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The Real-Time Data on How Young Consumers Are Celebrating Thanksgiving This Week

Turkey take-out for one or their usual traditional Thanksgiving feast with family? The week of the holiday, we used on-demand research to find out their of-the-minute plans for celebrating Thanksgiving during COVID…

It’s not news that the way young consumers will be celebrating Thanksgiving will look different this year. YPulse’s Thanksgiving and Winter Holiday Plans report surveyed young consumers about their plans last month, and found 37% of young consumers said their usual Thanksgiving plans would be cancelled because of COVID. The number of Gen Z and Millennials who planned to stay at home for Thanksgiving increased from 53% in 2019 to 60% this year, while the number who planned to travel to visit family or friends decreased from 31% in 2019 to 17% in 2020. But as the holiday has approached, many questions about what exactly what these revised holiday plans would look like have remained. The food industry has faced “muddled” forecasts about what will be appearing on consumers’ tables, with the New York Times reporting last month that the holiday disruption could lead to people buying smaller turkeys to accommodate smaller gatherings. Meanwhile, headlines about crowded airports have been flooding feeds, leading many to wonder if those plans to stay home had somehow changed.

So, with uncertainty about what exactly this COVID Thanksgiving will consist of remaining, we turned to YPulse’s on-demand research platform PULSE to get real-time answers about 16-34-year-olds’ plans for this Thursday—from how many people they’re planning to celebrate with to what they’re planning to put on the table. Here’s what we learned:

Our data shows that having a small indoor gathering with family/friends is the most common plan that young people have for the holiday, with 44% saying that’s what they’ll be doing to celebrate. This aligns with YPulse’s holiday report data that 65% of young people will be celebrating Thanksgiving with fewer people this year because of COVID-19. But while a small indoor gathering is the most common plan, the real-time data also shows that 32% will be having dinner with just those they live with or forgoing gathering completely this year. Meanwhile, 10% tell us that they’ve planned an outdoor gathering with family/friends this year—putting a new twist on the holiday.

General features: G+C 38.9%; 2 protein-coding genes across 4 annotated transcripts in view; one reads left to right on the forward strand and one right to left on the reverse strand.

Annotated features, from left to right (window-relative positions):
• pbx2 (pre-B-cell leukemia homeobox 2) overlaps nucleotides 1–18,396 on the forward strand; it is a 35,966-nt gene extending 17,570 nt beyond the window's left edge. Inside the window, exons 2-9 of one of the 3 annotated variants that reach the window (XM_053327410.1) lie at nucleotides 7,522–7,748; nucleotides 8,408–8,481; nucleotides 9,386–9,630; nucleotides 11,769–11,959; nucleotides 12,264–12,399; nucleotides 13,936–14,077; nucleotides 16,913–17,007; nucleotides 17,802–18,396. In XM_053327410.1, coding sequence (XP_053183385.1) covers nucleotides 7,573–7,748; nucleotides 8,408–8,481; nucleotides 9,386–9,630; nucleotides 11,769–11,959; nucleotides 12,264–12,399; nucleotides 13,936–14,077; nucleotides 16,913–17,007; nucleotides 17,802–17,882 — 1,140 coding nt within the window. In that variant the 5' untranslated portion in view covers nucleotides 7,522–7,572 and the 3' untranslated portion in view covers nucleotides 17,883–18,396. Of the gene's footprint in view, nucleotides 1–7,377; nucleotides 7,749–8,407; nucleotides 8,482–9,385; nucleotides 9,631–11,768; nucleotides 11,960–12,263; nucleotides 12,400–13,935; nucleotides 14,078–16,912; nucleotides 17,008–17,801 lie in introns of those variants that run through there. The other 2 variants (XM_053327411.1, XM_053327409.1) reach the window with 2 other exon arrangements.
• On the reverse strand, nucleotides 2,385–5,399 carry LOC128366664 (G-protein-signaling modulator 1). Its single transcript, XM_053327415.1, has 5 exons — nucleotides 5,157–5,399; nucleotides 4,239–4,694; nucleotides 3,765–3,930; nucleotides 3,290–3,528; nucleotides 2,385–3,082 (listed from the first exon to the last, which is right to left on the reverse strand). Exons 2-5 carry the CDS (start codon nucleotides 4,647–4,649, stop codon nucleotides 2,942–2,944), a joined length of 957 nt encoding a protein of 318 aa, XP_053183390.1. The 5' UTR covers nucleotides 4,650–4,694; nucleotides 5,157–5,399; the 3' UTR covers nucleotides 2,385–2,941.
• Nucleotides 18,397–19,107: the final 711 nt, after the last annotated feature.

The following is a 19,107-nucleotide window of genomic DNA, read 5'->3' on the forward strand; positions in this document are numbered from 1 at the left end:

While 51% of 13-39-year-olds agree: “I would like help from brands to figure out how to have virtual holiday celebrations this year,” and video conference platform Zoom announced that it is extending its 40-minute limit for the occasion, only 5% of young people say they’ll be planning with a completely virtual gathering, and 17% say they plan to video chat with family this Thanksgiving because of COVID-19 . They are far more likely to be finding ways to see loved ones in-person—and with small indoor gatherings the top type young people plan to have, we asked those who will be having a small gathering what safety precautions they are planning to follow, if any:

Those who are concerned about the number of Gen Z and Millennials who are planning to gather indoors for the holiday may be relieved to see that half of young people who plan to have a small indoor gathering for Thanksgiving say that it will be with the friends and family who are currently in their COVID “bubble.” The majority of those having small indoor gatherings are planning for some sort of safety precautions to be followed, with 25% saying they will be tested in advance, 20% saying they will be quarantining before seeing one another, and 19% saying they will be wearing masks when together. While these measures of course won’t make for a completely safe holiday, it is clear that most young people are attempting to guard against the virus in some fashion.

So, what will be put on the table at their gatherings? We asked all 400 16-34-year-olds about the food they’re planning to have to see if downsized gatherings mean downsized meals:

Food brands could be in for a pleasant surprise: 41% of young people say they plan to have their traditional Thanksgiving dinner, the same way they usually make it, and 22% say they’re planning a traditional dinner with smaller portions. But it’s important to remember that fewer large gatherings means more small gatherings—which actually means more dinners being prepared overall. It could be that while some individual meals will be downsized, the sheer number of consumers who plan to cook a meal when they would usually be eating at their relatives could be a boon to grocery sales.

Another opportunity for brands: 20% of young consumers say they’re planning a non-traditional Thanksgiving dinner, making whatever they want. Food brands who have been shut out of the holiday have a rare moment to enter the Thanksgiving landscape. Young people who are throwing tradition out the window for the year could be looking for ideas on what non-turkey meals to cook. Who knows, Thanksgiving tacos could become a tradition thanks to this pandemic year.